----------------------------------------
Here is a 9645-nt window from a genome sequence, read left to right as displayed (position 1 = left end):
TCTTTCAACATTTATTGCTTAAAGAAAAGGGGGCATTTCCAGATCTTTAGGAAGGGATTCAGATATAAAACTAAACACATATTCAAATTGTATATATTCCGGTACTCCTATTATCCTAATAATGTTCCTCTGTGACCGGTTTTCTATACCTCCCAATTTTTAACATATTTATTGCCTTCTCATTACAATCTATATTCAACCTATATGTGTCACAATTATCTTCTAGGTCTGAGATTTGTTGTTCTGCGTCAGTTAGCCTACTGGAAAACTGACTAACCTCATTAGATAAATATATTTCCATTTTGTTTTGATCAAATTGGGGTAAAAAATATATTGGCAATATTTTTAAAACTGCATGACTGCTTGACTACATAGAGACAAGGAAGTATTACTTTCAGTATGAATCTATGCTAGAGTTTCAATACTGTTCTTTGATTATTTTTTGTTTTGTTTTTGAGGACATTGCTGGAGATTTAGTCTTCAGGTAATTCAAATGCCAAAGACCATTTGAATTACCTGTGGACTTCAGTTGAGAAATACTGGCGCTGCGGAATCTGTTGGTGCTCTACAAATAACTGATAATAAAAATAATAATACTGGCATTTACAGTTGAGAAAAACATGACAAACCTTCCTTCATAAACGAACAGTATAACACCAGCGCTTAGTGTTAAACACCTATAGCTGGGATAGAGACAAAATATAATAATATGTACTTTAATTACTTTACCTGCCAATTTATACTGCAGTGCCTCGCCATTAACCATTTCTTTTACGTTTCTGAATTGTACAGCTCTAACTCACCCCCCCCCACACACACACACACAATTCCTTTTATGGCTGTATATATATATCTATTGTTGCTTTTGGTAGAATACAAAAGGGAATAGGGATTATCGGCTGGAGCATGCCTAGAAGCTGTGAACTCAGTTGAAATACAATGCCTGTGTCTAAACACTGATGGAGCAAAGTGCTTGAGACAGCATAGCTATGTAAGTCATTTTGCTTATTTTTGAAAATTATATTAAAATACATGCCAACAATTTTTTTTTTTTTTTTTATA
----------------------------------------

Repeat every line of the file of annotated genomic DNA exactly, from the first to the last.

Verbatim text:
Here is a 9645-nt window from a genome sequence, read left to right as displayed (position 1 = left end):
TCTTTCAACATTTATTGCTTAAAGAAAAGGGGGCATTTCCAGATCTTTAGGAAGGGATTCAGATATAAAACTAAACACATATTCAAATTGTATATATTCCGGTACTCCTATTATCCTAATAATGTTCCTCTGTGACCGGTTTTCTATACCTCCCAATTTTTAACATATTTATTGCCTTCTCATTACAATCTATATTCAACCTATATGTGTCACAATTATCTTCTAGGTCTGAGATTTGTTGTTCTGCGTCAGTTAGCCTACTGGAAAACTGACTAACCTCATTAGATAAATATATTTCCATTTTGTTTTGATCAAATTGGGGTAAAAAATATATTGGCAATATTTTTAAAACTGCATGACTGCTTGACTACATAGAGACAAGGAAGTATTACTTTCAGTATGAATCTATGCTAGAGTTTCAATACTGTTCTTTGATTATTTTTTGTTTTGTTTTTGAGGACATTGCTGGAGATTTAGTCTTCAGGTAATTCAAATGCCAAAGACCATTTGAATTACCTGTGGACTTCAGTTGAGAAATACTGGCGCTGCGGAATCTGTTGGTGCTCTACAAATAACTGATAATAAAAATAATAATACTGGCATTTACAGTTGAGAAAAACATGACAAACCTTCCTTCATAAACGAACAGTATAACACCAGCGCTTAGTGTTAAACACCTATAGCTGGGATAGAGACAAAATATAATAATATGTACTTTAATTACTTTACCTGCCAATTTATACTGCAGTGCCTCGCCATTAACCATTTCTTTTACGTTTCTGAATTGTACAGCTCTAACTCACCCCCCCCCACACACACACACACAATTCCTTTTATGGCTGTATATATATATCTATTGTTGCTTTTGGTAGAATACAAAAGGGAATAGGGATTATCGGCTGGAGCATGCCTAGAAGCTGTGAACTCAGTTGAAATACAATGCCTGTGTCTAAACACTGATGGAGCAAAGTGCTTGAGACAGCATAGCTATGTAAGTCATTTTGCTTATTTTTGAAAATTATATTAAAATACATGCCAACAATTTTTTTTTTTTTTTTTATA